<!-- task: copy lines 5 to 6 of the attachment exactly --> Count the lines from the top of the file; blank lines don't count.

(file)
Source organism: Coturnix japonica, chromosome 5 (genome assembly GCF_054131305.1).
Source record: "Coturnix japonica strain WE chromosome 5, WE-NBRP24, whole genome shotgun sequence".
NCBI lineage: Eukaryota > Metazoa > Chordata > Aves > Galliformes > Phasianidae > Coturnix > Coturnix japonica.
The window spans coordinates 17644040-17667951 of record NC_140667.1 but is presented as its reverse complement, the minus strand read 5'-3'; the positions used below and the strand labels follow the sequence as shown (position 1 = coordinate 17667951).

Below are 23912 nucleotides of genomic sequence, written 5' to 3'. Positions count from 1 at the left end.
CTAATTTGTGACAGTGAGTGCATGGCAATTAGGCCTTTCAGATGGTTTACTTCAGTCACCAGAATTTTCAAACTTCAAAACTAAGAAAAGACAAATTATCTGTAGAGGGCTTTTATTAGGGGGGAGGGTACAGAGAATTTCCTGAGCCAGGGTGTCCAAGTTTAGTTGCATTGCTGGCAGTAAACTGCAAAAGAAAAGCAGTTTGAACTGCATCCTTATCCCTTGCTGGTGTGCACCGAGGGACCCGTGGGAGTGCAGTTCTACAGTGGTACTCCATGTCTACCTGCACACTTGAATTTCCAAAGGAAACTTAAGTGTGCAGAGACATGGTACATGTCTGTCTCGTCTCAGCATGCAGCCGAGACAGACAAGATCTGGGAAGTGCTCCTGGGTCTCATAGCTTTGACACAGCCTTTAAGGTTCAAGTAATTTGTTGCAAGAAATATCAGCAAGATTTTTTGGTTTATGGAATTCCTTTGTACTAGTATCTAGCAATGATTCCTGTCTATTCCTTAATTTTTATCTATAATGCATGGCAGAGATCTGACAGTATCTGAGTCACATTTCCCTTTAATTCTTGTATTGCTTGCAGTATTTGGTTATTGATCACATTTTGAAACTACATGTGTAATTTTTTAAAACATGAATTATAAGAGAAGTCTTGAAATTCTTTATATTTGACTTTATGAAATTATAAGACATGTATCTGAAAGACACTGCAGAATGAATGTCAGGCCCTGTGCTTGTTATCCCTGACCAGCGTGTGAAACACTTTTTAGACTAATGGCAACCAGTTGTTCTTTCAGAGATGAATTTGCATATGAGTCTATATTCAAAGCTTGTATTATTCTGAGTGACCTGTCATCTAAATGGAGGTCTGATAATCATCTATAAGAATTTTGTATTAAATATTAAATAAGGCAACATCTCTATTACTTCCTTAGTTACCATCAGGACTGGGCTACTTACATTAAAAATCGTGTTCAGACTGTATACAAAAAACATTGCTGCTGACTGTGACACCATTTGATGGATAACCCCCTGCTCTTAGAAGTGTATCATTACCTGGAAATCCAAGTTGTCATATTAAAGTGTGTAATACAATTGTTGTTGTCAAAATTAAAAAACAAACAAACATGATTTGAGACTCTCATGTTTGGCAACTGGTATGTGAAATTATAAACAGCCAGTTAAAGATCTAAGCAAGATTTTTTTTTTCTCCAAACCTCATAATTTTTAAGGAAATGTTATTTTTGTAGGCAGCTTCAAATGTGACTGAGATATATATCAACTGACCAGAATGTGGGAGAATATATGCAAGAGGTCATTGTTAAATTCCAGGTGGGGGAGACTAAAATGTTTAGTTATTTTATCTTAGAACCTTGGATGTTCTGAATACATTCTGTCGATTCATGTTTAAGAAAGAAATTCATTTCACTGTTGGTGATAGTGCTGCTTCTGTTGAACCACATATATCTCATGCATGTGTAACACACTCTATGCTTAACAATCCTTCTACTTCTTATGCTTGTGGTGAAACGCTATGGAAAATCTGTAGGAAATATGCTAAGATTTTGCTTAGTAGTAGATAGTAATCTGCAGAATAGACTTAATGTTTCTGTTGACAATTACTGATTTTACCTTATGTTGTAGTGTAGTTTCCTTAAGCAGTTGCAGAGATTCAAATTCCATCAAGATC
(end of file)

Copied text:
Below are 23912 nucleotides of genomic sequence, written 5' to 3'. Positions count from 1 at the left end.
CTAATTTGTGACAGTGAGTGCATGGCAATTAGGCCTTTCAGATGGTTTACTTCAGTCACCAGAATTTTCAAACTTCAAAACTAAGAAAAGACAAATTATCTGTAGAGGGCTTTTATTAGGGGGGAGGGTACAGAGAATTTCCTGAGCCAGGGTGTCCAAGTTTAGTTGCATTGCTGGCAGTAAACTGCAAAAGAAAAGCAGTTTGAACTGCATCCTTATCCCTTGCTGGTGTGCACCGAGGGACCCGTGGGAGTGCAGTTCTACAGTGGTACTCCATGTCTACCTGCACACTTGAATTTCCAAAGGAAACTTAAGTGTGCAGAGACATGGTACATGTCTGTCTCGTCTCAGCATGCAGCCGAGACAGACAAGATCTGGGAAGTGCTCCTGGGTCTCATAGCTTTGACACAGCCTTTAAGGTTCAAGTAATTTGTTGCAAGAAATATCAGCAAGATTTTTTGGTTTATGGAATTCCTTTGTACTAGTATCTAGCAATGATTCCTGTCTATTCCTTAATTTTTATCTATAATGCATGGCAGAGATCTGACAGTATCTGAGTCACATTTCCCTTTAATTCTTGTATTGCTTGCAGTATTTGGTTATTGATCACATTTTGAAACTACATGTGTAATTTTTTAAAACATGAATTATAAGAGAAGTCTTGAAATTCTTTATATTTGACTTTATGAAATTATAAGACATGTATCTGAAAGACACTGCAGAATGAATGTCAGGCCCTGTGCTTGTTATCCCTGACCAGCGTGTGAAACACTTTTTAGACTAATGGCAACCAGTTGTTCTTTCAGAGATGAATTTGCATATGAGTCTATATTCAAAGCTTGTATTATTCTGAGTGACCTGTCATCTAAATGGAGGTCTGATAATCATCTATAAGAATTTTGTATTAAATATTAAATAAGGCAACATCTCTATTACTTCCTTAGTTACCATCAGGACTGGGCTACTTACATTAAAAATCGTGTTCAGACTGTATACAAAAAACATTGCTGCTGACTGTGACACCATTTGATGGATAACCCCCTGCTCTTAGAAGTGTATCATTACCTGGAAATCCAAGTTGTCATATTAAAGTGTGTAATACAATTGTTGTTGTCAAAATTAAAAAACAAACAAACATGATTTGAGACTCTCATGTTTGGCAACTGGTATGTGAAATTATAAACAGCCAGTTAAAGATCTAAGCAAGATTTTTTTTTTCTCCAAACCTCATAATTTTTAAGGAAATGTTATTTTTGTAGGCAGCTTCAAATGTGACTGAGATATATATCAACTGACCAGAATGTGGGAGAATATATGCAAGAGGTCATTGTTAAATTCCAGGTGGGGGAGACTAAAATGTTTAGTTATTTTATCTTAGAACCTTGGATGTTCTGAATACATTCTGTCGATTCATGTTTAAGAAAGAAATTCATTTCACTGTTGGTGATAGTGCTGCTTCTGTTGAACCACATATATCTCATGCATGTGTAACACACTCTATGCTTAACAATCCTTCTACTTCTTATGCTTGTGGTGAAACGCTATGGAAAATCTGTAGGAAATATGCTAAGATTTTGCTTAGTAGTAGATAGTAATCTGCAGAATAGACTTAATGTTTCTGTTGACAATTACTGATTTTACCTTATGTTGTAGTGTAGTTTCCTTAAGCAGTTGCAGAGATTCAAATTCCATCAAGATC